ANC president Jacob Zuma on Sunday delivered his last January 8 Statement at a very cold Orlando Stadium. Here are 10 things you need to know about the speech.
The theme throughout his speech was structured around building a united ANC that listens to the people. Zuma admitted that the party faces serious challenges to its unity. Divisive tendencies such as factionalism, gatekeeping and manipulation of internal processes exist at all levels of the ANC, the ANC Leagues, the Alliance and the Mass Democratic Movement.
"We accept that we have made mistakes and we shall correct these mistakes. One example of correcting our mistakes is that where these [ANC] processes have been manipulated the ANC has sent teams to those regions to take the necessary steps.
2. Control of Economy
Zuma said the only way for the ANC to truly achieve its goal of a better life for all was to have control of the economy and to push for its growth. He said radical economic transformation remains the centre of everything the party does.
"Prior to the global crisis, South Africa's economy was growing at an average of nearly 4 percent. Millions of jobs were created. Consequently, as we are connected to the global economic system, we have been impacted negatively. The year 2017 will bring new opportunities to transform our economy but also new challenges. Let us show the world that despite a complex and uncertain global situation, we can radically transform the economy."
3. Land Reform
Zuma admitted that the land redistribution programme was not achieving the required goals at an acceptable pace. He called for bolder stands to ensure blacks can have ownership of it.
"Too many of our people continue to suffer from the historic injustice perpetrated by the horrendous land dispossessions. We must show courage and determination to ensure that the land is returned to the people. This year, we shall begin to utilise the Expropriation of Land Act to pursue land reform and land redistribution with greater speed and urgency."
4. Re-evaluation of the Mining Charter
To ensure that miners live in dignified environments and are paid wages that allow them to live with pride, Zuma announced that the mining charter would be re-evaluated. He said the government would become stricter and hold mining companies accountable and ensure they adhere to the conditions of their licenses.
"We expect all mining companies to abide by the regulations of their licenses. We recommit to our ongoing efforts aimed at improving the social and economic conditions in all mining areas. The ANC calls on mining houses to give greater effect to the obligations undertaken in their social and labour plans and to work more closely with government and organised labour in this regard."
5. Living Wage
He called on society to support the proposed minimum wage of R3,500. Nedlec recently proposed that R3,500 should be the benchmark where no employer would be allowed to pay a worker below that. The announcement was met with mixed feelings at the time but Zuma on Sunday called on society to actively be involved in the discourse.
"We encourage all to participate in the discussion towards the eventual figure to be agreed upon."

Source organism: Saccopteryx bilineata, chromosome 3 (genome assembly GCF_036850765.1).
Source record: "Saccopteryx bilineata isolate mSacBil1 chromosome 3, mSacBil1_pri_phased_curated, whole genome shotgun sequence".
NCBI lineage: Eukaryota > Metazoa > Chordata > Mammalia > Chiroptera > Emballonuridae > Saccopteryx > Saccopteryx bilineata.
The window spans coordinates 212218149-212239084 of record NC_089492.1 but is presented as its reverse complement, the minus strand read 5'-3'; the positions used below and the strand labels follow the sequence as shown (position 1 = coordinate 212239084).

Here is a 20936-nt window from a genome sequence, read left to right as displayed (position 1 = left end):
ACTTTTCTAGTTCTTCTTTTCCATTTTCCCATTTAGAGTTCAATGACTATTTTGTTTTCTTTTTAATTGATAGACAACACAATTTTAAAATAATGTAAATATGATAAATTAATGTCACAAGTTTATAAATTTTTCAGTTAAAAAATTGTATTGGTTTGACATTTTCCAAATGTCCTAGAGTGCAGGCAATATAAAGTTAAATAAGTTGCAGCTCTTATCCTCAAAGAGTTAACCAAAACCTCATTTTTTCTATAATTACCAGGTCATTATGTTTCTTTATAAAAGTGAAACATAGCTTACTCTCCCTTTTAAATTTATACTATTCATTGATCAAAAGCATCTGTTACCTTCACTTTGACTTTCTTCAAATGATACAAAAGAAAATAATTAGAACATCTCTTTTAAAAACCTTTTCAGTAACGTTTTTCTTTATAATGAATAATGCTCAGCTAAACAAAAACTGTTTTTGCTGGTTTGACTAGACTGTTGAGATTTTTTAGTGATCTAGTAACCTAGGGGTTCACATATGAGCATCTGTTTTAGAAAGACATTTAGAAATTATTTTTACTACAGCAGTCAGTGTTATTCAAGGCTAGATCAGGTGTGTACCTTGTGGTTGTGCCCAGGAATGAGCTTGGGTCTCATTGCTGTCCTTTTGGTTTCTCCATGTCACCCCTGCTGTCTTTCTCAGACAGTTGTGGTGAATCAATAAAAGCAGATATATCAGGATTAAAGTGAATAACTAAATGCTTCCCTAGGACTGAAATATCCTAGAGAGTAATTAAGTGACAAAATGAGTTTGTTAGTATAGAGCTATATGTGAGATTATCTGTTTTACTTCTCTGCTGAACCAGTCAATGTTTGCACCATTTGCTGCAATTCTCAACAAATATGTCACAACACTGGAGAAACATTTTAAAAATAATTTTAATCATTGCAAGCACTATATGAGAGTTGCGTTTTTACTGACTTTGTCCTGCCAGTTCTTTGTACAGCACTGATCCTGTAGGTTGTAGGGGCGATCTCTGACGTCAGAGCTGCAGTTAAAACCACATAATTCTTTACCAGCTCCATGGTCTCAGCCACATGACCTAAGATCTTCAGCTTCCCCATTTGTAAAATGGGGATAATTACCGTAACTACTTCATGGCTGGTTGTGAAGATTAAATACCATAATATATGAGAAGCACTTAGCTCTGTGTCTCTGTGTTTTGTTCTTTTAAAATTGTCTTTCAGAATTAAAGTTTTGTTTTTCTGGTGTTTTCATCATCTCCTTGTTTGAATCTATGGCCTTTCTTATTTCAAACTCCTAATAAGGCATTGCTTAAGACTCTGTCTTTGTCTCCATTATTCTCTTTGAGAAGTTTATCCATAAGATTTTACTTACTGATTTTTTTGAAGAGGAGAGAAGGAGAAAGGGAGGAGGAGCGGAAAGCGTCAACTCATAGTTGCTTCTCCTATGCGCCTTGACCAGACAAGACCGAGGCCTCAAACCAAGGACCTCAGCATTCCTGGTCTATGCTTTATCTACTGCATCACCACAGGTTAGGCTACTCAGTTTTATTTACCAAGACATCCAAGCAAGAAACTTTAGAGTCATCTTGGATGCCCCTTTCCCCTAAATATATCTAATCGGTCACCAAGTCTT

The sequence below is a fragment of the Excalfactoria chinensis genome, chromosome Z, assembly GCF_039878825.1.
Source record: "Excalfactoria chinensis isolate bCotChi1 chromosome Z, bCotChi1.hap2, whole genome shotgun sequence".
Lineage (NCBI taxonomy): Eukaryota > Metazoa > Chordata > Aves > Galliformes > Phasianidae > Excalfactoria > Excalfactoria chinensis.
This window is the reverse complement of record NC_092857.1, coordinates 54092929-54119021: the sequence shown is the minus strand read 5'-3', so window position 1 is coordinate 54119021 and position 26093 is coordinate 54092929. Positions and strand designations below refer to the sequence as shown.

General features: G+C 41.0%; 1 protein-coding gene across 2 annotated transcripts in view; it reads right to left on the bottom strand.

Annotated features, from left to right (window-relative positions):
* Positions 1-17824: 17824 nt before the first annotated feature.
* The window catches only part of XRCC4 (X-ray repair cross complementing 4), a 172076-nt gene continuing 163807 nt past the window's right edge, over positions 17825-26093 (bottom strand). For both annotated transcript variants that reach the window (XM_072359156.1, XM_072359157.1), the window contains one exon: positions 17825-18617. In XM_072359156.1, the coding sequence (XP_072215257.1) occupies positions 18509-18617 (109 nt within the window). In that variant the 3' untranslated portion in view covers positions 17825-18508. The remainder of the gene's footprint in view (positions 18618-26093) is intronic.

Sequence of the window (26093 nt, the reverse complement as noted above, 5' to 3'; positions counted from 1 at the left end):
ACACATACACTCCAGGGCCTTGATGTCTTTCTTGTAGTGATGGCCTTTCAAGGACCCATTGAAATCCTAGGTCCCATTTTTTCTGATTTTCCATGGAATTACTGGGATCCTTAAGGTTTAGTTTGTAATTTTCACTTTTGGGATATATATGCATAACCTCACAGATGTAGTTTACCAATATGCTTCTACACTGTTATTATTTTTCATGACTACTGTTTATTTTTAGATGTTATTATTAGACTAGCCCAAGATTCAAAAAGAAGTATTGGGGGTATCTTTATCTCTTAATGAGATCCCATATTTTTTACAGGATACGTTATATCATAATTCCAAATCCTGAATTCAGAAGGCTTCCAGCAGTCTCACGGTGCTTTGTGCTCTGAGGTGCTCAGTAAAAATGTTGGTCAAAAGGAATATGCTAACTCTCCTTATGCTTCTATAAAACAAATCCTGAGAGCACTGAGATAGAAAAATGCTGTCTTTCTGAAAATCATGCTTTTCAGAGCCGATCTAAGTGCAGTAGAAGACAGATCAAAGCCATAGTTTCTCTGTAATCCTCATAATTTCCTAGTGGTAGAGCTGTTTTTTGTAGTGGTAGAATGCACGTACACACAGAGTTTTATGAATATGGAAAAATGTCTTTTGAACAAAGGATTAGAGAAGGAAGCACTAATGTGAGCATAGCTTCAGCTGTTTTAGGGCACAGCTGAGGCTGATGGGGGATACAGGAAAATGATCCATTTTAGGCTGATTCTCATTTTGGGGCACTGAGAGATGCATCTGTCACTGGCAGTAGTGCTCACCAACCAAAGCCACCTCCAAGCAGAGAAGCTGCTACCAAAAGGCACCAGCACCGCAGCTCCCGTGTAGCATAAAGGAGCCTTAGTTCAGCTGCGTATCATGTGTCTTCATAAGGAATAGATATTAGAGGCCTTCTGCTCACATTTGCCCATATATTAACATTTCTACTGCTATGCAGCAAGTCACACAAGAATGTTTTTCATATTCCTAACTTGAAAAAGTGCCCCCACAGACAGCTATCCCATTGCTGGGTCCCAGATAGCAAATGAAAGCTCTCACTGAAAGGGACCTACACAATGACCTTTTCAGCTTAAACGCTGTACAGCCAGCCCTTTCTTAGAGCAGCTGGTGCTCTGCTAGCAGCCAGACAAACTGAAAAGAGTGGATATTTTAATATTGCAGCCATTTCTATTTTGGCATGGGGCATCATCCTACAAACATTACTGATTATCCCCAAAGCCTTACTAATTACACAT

6. Quality Education
The recent matric results were labelled as the perfect example of the quality of education being provided. Zuma said the ANC government has made strides in providing quality basic education and they are making progress in performance om mathematics and science.
"The ANC is especially proud of the Free State, which achieved a staggering 93,2 percent pass rate. It is equally commendable that an increasing number of the top performing learners are from fee-free public schools. The above is a clear illustration that our pro-poor policies work."
7. Free Tertiary Education
Zuma further added that the party agreed that it was time government provided free tertiary education for the poor as envisaged by the Freedom Charter.
"We agree, on a fundamental level, that we must achieve our goal of the progressive realisation of free education for the poor and working class, as per the prescripts of the Freedom Charter. Central to South Africa's higher education crisis is a university system that is grossly underfunded, small in size and where education is increasingly sold as a commodity."
8. Credit Ratings
President Zuma spoke about the importance of maintaining the country's sovereign credit rating. He said the party was focused on a strategy aimed at finding an appropriate balance between meeting developmental objectives and promoting inclusive growth.
"We make a call on all South Africans to contribute constructively to discussions about our future economic trajectory, keeping in mind our goals of radical socio-economic transformation, meeting basic needs, attaining more inclusive growth and reducing public debt."
Zuma called for the building of a non-racial society. He said it was an absolute necessity for all living in South Africa.
"It does not matter where we come from. We are all here now. The humanist approach of the ANC is that all people are equal. Respect for the inherent humanity and dignity of all people, especially the historically oppressed majority, must inform all our actions."
10. ANC Leaders Must Serve The People
Zuma called on those who will be elected at the party's conference in December to serve the people and not themselves. He said the leaders must demonstrate a desire and commitment to serve the people.
"They must have a proven track record and be able to organise and inspire the masses to be their own liberators, Leaders must have demonstrated capacity to unite and guide our movement. Leading the ANC is a tremendous responsibility, which must not be taken lightly."